like init(), you saying you want to call the function init. If you use its 
name without parentheses, then you\u2019re assigning the function value 
to the onload property. It\u2019s a subtle difference when you\u2019re typing it 
in, but the ramifications are large, so pay careful attention.
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javascript functions and objects
Q: Which of the two ways of creating a window.onload 
handler is better, using a function name or an anonymous 
function?
A: One isn\u2019t better than the other, they both do basically the same 
thing: set the value of window.onload to a function that will run 
when the page has loaded. If you need to call init from another 
function later in your program for some reason, then you\u2019ll need to 
define an init function. Otherwise, it doesn\u2019t matter which way 
you do it.
Q: What\u2019s the difference between built-in objects like window 
and document, and the ones we make?
A: One difference is that built-in objects follow the guidelines 
set by specifications, so you can refer to the W3C specifications to 
understand all their properties and methods. In addition, many of the 
built-in objects, like String, may have properties that are immutable 
and can not be changed. Other than that, objects are objects. The 
nice thing about built-in objects is they\u2019re already built for you.
So take a little R&R after 
this chapter, but before you 
go please take a quick look at the 
bullet points, and do the crossword 
to make it all stick.
Yes, String is an object! Check out a good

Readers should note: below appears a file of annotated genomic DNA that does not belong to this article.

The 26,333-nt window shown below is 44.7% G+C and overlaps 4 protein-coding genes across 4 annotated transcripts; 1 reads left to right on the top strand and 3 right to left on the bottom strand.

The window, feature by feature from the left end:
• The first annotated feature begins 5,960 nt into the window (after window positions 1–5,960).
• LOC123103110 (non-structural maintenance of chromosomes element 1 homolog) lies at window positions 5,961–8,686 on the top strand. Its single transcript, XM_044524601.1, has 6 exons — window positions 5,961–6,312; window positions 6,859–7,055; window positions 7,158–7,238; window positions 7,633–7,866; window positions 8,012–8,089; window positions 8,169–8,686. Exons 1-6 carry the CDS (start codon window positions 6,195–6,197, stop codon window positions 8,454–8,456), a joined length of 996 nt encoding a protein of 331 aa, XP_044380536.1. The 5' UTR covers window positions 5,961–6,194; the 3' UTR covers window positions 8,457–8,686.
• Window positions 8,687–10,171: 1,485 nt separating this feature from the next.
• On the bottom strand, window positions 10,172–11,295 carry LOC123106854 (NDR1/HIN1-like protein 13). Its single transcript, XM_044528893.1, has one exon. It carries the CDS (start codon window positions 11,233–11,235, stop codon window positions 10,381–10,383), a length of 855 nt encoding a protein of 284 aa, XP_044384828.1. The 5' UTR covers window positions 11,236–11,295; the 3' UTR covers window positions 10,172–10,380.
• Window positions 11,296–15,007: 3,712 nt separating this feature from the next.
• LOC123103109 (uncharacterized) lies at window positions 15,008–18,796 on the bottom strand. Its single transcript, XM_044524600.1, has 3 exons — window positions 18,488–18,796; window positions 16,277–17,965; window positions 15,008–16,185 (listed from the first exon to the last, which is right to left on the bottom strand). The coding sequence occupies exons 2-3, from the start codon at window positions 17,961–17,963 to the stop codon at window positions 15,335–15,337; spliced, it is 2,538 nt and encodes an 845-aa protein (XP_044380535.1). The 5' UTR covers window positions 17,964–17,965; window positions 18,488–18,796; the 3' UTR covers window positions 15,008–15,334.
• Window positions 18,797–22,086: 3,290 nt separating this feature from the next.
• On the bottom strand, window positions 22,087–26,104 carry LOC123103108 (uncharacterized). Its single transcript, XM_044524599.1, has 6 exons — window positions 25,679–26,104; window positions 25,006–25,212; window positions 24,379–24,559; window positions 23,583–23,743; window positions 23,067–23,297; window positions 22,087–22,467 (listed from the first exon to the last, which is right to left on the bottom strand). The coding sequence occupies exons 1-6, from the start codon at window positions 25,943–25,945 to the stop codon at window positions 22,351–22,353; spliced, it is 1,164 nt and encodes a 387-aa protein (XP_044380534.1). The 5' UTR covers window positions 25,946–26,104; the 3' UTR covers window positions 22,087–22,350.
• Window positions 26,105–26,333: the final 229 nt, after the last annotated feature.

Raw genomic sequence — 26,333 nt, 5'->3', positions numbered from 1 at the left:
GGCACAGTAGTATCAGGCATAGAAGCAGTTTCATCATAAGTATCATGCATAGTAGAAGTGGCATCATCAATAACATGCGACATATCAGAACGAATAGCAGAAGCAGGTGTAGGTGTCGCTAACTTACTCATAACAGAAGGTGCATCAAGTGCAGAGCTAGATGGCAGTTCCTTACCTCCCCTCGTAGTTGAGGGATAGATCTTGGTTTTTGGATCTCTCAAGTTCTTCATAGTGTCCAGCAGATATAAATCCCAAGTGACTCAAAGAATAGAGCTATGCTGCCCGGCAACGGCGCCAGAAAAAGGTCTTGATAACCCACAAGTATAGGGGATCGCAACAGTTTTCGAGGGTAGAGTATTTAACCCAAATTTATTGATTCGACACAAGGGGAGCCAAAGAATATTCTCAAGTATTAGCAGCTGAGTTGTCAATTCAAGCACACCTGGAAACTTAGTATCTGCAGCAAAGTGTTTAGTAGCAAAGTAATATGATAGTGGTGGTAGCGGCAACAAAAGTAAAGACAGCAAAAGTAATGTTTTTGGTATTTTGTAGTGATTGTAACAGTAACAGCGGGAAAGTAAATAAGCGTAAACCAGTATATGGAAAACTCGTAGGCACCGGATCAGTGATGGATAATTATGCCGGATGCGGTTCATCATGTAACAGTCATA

JavaScript reference to get all the details 
of its properties and methods.
Congrats! You\u2019ve completed our tour 
of objects, and made it through several 
chapters of JavaScript bootcamp. Now it\u2019s 
time to use all that knowledge to program with 
HTML5 and all the new JavaScript APIs, 
starting in the very next chapter!
You\u2019re leaving this 
chapter knowing more about objects 
and functions than many people out 
there. Of course, you can always learn 
more and we encourage you to explore 
(after you finish this book)!
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review of functions and objects
 ƒ To create a function, use the function keyword with 
parentheses to hold parameters, if there are any.
 ƒ Functions can be named, or be anonymous.
 ƒ Naming rules for functions are the same as naming 
rules for variables.
 ƒ The body of a function goes between curly braces, 
and contains statements that do the work of the 
function.
 ƒ A function can return a value with the return 
statement. 
 ƒ To invoke (or call) a function, use its name and pass 
any arguments it needs.
 ƒ JavaScript uses pass-by-value parameter passing.
 ƒ When you pass an object, like a dog, as an 
argument to a function, the parameter gets a copy of 
the reference to the object.
 ƒ Variables defined in functions, including parameters, 
are known as local variables.
 ƒ Variables defined outside of functions are known as 
global variables.
 ƒ Local variables are not visible outside the function in 
which they are defined. This is known as the scope 
of a variable.
 ƒ If you declare a local variable with the same name 
as a global variable, the local variable shadows the 
global variable.
 ƒ When you link to multiple JavaScript files from your 
page, all the global variables are defined in the same 
global space.
 ƒ If you assign a new variable without using the var 
keyword, that variable will be global, even if you are 
first assigning it in a function.
 ƒ Functions are values that can be assigned to 
variables, passed to other functions, stored in 
arrays, and assigned to object properties.
 ƒ Objects are collections of properties.
 ƒ You access an object\u2019s properties using dot notation 
or the [ ] notation.
 ƒ If you use [ ] notation, enclose the property\u2019s name 
as a string; for example, myObject[\u201cname\u201d].
 ƒ You can change a property\u2019s value, delete 
properties, or add new properties to an object.
 ƒ You can enumerate an object\u2019s properties using a 
for-in loop.